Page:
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Major stressors in retirement

Craig Torr wrote an article for Moneyweb titled: Six major stress factors in retirement and how you can reduce anxiety through effective retirement planning.

Craig wrote:

“While many people dream of a care-free retirement in their so-called ‘golden years’, the reality is that retirement can be a particularly stressful life stage. In fact, the act of retirement itself is considered one of the top 10 most stressful life events. In this article, we examine six of the biggest stress factors in retirement and how you can reduce anxiety through effective retirement planning.

Outliving your retirement capital

Running out of money is a massive concern for many retirees, especially given the poor market returns experienced over the past five years. On the back of low market returns, many retirees have been further financially impacted by the coronavirus and subsequent lockdown, rising healthcare costs, and increasing costs of energy. There are a number of ways in which you can fortify your retirement plan to ensure that you don’t outlive your retirement capital, with the first step being to develop a comprehensive retirement plan, preferably in partnership with an expert in this field.

In developing your plan, you will need to determine your monthly living expenses and build in realistic annual increase assumptions, bearing in mind that healthcare costs outstrip annual inflation year-on-year by about 4%. Another important factor to consider is the extent to which your portfolio is diversified and whether your investments are exposed to the right amount of risk given your investment horizon.

If you’ve retired early, you may realistically be looking at a 30-year investment horizon and being invested too conservatively over such a period can result in your capital losing value in real terms. If you have a blend of discretionary and compulsory investments, you will want to draw down from your investments in the most tax-efficient manner in order to avoid paying unnecessary tax. In addition, you will want to ensure that you draw down from your living annuity/annuities at the correct level to avoid depleting your capital too early or running into cashflow problems later in retirement. Your advisor should give you comfort by doing careful cash flow modelling to determine the most appropriate levels of drawdown taking tax, living costs, inflation and longevity into account.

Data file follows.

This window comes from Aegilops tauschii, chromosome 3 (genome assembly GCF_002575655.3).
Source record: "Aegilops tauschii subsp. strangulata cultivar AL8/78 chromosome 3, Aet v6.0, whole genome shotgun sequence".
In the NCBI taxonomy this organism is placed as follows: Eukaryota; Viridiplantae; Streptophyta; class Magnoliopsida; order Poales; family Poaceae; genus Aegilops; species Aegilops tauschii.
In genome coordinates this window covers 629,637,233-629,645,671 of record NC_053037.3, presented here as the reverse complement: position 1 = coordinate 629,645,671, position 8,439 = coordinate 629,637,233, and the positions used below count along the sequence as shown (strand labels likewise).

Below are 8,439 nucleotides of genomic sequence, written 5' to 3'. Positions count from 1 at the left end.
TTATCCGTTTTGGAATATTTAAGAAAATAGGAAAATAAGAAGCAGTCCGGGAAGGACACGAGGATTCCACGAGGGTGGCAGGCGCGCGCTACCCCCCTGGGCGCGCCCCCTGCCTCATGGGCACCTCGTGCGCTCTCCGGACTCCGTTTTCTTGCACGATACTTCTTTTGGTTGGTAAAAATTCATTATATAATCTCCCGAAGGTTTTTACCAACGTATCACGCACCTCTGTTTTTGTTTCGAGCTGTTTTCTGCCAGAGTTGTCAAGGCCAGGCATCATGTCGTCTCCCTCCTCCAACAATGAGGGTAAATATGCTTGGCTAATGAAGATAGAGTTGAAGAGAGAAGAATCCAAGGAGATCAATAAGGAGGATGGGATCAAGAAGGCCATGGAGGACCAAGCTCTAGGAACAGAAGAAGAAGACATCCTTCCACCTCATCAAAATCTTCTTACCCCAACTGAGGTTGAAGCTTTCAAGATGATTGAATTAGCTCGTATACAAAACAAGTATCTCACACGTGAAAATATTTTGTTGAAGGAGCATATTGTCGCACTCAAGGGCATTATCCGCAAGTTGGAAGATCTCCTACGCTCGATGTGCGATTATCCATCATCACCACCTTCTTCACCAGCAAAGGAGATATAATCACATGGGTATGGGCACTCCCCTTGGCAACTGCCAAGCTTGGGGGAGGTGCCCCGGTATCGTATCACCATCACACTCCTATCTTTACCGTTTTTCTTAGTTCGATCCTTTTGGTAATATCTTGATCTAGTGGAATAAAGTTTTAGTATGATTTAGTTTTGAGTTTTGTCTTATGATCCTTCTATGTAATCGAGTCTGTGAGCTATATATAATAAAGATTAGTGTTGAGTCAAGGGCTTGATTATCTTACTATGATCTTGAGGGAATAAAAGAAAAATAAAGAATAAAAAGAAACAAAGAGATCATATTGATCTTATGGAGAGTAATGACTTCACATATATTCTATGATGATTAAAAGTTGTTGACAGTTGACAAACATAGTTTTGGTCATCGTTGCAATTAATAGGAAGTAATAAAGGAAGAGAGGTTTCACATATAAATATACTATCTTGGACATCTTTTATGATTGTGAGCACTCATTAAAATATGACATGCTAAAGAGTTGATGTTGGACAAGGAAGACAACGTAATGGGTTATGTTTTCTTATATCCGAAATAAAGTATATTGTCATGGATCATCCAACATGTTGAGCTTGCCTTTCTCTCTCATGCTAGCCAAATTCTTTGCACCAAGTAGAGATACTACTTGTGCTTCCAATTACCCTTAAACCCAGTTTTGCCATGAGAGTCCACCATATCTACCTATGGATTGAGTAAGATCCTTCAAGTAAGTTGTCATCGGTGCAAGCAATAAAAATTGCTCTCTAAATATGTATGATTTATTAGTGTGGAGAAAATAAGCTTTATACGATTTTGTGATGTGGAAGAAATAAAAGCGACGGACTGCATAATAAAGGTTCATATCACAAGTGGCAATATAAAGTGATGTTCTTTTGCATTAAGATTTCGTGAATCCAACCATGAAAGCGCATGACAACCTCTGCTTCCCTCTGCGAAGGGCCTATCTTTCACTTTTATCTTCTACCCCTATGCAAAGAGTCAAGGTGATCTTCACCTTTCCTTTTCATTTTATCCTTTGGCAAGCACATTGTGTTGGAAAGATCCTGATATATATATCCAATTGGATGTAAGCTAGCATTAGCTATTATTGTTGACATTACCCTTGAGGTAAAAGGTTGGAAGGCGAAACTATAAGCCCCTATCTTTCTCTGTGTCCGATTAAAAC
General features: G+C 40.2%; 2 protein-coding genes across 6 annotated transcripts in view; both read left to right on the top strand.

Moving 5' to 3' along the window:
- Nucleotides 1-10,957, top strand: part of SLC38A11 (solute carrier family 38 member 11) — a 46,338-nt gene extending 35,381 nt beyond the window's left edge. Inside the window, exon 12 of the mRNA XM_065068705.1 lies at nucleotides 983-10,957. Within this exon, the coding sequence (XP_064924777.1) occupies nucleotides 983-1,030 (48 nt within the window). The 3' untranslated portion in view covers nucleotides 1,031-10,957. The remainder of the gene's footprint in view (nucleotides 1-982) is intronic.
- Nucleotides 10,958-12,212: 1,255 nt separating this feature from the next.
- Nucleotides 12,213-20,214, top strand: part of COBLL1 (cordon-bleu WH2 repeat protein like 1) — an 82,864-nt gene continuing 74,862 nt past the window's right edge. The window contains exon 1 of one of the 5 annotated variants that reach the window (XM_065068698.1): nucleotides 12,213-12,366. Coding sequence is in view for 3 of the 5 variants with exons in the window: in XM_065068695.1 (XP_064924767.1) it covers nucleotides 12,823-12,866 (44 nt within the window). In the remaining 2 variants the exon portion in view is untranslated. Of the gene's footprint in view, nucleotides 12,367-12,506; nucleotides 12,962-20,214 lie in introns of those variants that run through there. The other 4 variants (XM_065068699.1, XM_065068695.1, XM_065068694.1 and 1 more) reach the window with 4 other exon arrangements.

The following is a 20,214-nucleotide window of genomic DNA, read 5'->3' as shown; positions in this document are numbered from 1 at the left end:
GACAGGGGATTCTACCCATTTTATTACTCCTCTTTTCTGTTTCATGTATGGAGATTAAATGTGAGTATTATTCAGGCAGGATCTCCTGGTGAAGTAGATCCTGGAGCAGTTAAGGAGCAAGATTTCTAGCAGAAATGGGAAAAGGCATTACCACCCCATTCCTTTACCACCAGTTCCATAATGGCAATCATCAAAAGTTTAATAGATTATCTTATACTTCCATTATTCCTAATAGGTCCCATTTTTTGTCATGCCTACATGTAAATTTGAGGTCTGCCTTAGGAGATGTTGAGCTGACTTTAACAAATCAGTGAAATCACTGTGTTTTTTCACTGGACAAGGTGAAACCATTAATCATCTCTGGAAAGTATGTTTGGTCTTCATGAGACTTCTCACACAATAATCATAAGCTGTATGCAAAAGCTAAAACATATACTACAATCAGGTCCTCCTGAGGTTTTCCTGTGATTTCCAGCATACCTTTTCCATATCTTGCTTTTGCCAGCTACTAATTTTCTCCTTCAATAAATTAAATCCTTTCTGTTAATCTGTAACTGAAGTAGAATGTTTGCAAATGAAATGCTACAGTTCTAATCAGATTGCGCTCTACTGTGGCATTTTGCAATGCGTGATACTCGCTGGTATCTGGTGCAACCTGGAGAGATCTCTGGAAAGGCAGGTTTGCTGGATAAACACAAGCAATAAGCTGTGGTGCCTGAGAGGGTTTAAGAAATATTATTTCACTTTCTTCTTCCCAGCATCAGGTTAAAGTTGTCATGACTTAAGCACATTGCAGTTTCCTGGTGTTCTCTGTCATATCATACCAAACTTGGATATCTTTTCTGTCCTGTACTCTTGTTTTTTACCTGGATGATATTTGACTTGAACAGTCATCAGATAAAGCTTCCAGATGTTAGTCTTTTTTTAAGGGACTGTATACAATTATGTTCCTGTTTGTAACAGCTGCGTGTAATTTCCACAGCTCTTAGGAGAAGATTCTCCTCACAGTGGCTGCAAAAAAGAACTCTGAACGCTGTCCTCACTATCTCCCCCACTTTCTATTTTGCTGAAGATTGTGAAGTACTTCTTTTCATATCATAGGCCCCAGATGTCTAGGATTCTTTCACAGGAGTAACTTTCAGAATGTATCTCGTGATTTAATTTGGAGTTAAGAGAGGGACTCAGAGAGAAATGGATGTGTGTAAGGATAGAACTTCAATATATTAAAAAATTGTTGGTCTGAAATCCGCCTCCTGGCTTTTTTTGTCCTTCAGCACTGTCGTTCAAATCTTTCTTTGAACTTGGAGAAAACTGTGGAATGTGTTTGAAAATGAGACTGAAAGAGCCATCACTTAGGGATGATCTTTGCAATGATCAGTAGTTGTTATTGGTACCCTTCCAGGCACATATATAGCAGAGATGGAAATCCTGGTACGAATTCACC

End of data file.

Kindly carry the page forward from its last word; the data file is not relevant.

Death of a spouse or partner

The death of a spouse is regarded as life’s number one stress factor and, sadly, losing a spouse is most likely to happen during your retirement years. While one can never be emotionally prepared to lose one’s life partner, careful estate planning can help alleviate the emotional burden on the surviving spouse. In the absence of an estate plan, grief can be compounded by financial uncertainty, and the effects can be devastating.

Ideally, your advisor should develop ‘first-dying’ and ‘last-dying’ spouse scenarios as part of the estate planning process to determine what the death of one spouse will mean financially for the surviving spouse. This process will include calculating estate duty, CGT, tax and estate liquidity for each spouse, as well as revising the income needs of the surviving spouse. Your advisor will also determine the spousal benefit on any pension or annuity that you have in place, and the extent to which the surviving spouse will be impacted.

Further, your planner should ensure that your respective wills are correctly structured and aligned with your overall estate plan to ensure that no complications or confusions arise later on. Finally, one of the best things you can do for each other is to collate your financial and legal documents in a central file – something which will greatly facilitate the estate winding-up process. A winding-up process can experience major delays where basic documentation such as title deeds, marriage certificates or divorce orders cannot be found.


With ageing comes ill-health, specifically diseases such as cancer, heart disease, dementia, joint disease together with mobility problems. Being realistic about your future healthcare costs means making conservative assumptions about longevity and building adequate medical inflation assumptions into your retirement plan.

In an effort to cut costs, you may be tempted to downgrade your medical aid option, which is not always a good idea as you may end up paying more for out-of-pocket medical expenses than you save on premiums. Allow an experienced healthcare advisor to assess your current medical aid plan while taking into account your health status and existing conditions. Talk to your advisor about the costs of long-term care assuming that you and/or your spouse may need to pay for assisted living, frail care or private nursing at some point in the future.

While you may be in good health now, consider that there may come a time when disease or ill-health can strike, and prepare your retirement plan accordingly. Do your research into retirement villages and homes that offer frail care and assisted living options, investigate the costs involved, compare the costs of frail care facilities versus home care, and put your names down well in advance if you feel that a retirement home or village is an option for you in the future.”

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Shire Retirement Properties (Pty) Ltd (Shire) is based in the Western Cape Province of South Africa and specialises in the provision of a range of services focused exclusively on the retirement industry. To contact us, click here.